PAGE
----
Amid the AI boom, the star has partnered with Lenovo’s Evolve Small to lend her likeness to small businesses
Artificial Intelligence has stirred some controversy, but The Equalizer star, 53, says she’s putting it to good use by partnering with technology company Lenovo for its Evolve Small initiative and using her digital likeness to help promote small businesses.
“Lenovo came to me with the idea, and as someone who came from a startup with our management company Flava Unit, we know how challenging it can be to keep the doors open and the lights on,” says the star of launching her music management company with partner Rakim back in the late '80s and early '90s.
“At one point we managed about 11 gold and platinum artists from SWV to Naughty By Nature and Monica. We were young and learning on the job. There were ups and downs and so something like this would’ve been great to have available to us.”
As ambassador for Lenovo’s Evolve Small (the company’s initiative to champion and promote small businesses), Queen Latifah has signed on to be the face of select small businesses in six different major cities using AI-customized ads featured on social media and billboards across the country.
This month businesses in Chicago, Atlanta, Dallas, Raleigh, Toronto or Los Angeles are able to apply for a chance to have the Emmy and Grammy-award winner as their superstar digital spokesperson.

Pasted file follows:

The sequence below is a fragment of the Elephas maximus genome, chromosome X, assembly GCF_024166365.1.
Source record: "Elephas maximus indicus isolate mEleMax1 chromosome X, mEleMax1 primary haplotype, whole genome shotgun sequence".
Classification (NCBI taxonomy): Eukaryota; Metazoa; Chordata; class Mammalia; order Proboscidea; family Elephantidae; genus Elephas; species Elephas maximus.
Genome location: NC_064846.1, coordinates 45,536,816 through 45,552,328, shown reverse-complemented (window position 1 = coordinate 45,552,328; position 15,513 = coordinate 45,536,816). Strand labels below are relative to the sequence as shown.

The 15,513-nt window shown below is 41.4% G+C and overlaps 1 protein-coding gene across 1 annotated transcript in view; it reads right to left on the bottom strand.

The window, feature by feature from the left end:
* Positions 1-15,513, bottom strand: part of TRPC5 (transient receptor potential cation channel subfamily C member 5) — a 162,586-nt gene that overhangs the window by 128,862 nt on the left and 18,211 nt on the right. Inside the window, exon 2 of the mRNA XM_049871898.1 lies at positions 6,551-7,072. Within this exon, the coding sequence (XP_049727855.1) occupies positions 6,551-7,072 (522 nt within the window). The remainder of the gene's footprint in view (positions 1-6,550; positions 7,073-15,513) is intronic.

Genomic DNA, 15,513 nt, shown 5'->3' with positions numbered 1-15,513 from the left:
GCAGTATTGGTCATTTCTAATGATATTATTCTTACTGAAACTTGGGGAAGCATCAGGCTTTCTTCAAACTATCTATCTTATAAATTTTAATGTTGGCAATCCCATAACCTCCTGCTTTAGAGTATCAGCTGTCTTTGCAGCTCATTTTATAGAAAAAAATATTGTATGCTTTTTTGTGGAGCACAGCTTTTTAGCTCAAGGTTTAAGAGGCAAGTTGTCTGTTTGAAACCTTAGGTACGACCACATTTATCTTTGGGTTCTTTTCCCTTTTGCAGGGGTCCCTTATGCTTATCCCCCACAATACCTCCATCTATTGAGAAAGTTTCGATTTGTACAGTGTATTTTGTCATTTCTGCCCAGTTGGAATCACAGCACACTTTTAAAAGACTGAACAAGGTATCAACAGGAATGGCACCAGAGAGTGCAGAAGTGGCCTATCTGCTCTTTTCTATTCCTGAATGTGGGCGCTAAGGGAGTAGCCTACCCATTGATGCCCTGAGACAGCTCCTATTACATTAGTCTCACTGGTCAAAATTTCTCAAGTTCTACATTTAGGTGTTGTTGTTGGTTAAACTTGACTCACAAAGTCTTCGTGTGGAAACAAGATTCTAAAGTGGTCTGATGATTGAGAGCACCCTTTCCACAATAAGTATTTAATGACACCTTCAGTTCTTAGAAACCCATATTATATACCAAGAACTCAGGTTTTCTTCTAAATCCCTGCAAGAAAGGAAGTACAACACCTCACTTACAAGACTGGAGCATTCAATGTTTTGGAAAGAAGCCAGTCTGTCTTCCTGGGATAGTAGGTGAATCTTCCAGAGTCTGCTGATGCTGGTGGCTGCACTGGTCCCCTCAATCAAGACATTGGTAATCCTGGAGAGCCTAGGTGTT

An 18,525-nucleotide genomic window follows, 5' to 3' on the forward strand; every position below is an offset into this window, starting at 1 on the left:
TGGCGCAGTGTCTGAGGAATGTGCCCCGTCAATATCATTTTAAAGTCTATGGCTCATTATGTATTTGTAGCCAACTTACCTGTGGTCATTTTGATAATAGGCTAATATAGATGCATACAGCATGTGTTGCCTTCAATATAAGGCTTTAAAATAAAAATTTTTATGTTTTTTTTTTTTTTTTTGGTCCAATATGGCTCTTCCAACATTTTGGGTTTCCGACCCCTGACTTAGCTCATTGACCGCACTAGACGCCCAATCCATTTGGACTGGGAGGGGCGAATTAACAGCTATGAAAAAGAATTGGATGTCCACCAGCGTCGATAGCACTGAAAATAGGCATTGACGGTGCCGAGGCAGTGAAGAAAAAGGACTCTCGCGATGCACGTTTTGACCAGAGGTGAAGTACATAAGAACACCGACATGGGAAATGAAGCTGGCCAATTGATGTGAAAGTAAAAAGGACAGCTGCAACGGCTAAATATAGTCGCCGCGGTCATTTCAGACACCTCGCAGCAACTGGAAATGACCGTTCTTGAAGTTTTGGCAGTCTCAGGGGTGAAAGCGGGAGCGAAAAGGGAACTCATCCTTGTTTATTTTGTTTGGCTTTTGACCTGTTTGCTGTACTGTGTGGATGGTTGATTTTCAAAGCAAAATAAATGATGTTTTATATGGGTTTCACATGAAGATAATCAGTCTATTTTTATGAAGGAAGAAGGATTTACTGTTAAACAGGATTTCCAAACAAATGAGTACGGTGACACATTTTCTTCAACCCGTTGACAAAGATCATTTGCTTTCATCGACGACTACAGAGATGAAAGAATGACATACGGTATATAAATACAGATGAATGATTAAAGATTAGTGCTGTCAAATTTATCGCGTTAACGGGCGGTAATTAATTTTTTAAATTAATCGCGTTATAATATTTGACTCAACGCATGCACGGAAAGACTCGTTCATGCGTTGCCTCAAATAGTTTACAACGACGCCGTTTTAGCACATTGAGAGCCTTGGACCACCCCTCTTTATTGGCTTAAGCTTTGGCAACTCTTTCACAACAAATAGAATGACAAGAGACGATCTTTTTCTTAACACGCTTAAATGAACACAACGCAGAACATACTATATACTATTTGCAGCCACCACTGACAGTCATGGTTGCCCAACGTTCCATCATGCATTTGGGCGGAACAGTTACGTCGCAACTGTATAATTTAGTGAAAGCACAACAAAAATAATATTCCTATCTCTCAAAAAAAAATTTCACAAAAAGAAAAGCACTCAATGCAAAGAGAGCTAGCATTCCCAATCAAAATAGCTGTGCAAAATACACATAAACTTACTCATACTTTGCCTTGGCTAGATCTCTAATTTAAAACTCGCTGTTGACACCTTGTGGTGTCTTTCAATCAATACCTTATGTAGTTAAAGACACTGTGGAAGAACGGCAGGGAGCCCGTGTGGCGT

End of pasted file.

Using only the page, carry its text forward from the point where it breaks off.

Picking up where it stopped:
“This is something we’ve been working on for quite a while,” says the star, “and of course I have my concerns [about AI] just like everyone else. But we talk about it, about how we’re going to use my image and likeness.”
Of the benefits, she says, “I don’t have to travel to six different cities or make hours' worth of videos. It can be tailored specifically to what they want.”
But the biggest benefit is being able to give back, especially to businesses owned by minorities, women and those with disabilities. “The reality is, most businesses can’t afford me,” says Queen Latifah, “yet they deserve that kind of promotion. Small businesses are really the backbone of our economy.”
While the star reiterates that she “always has her concerns” when it comes to AI and the digital replication of her likeness, “I don’t think this is a bell we can unring. So I want to use it in a positive way, which is to help people and help people succeed.”
That said, she’s in full support of strict parameters being placed around the new technology, especially when it comes to Hollywood. “I’m down with the [SAG-AFTRA] union when it comes to that,” says the actress of the issue that was front and center during the recent strikes. “Nobody wants to have their image and likeness just recreated in perpetuity. That’s unacceptable.”
Preparing to head back into filming The Equalizer next month, with a new episode airing Feb. 18, she says, “I’m happy that my union is back to work, that they found common ground and we were able to wait it out until an agreement could be made because this is critical to our future and what we do.”
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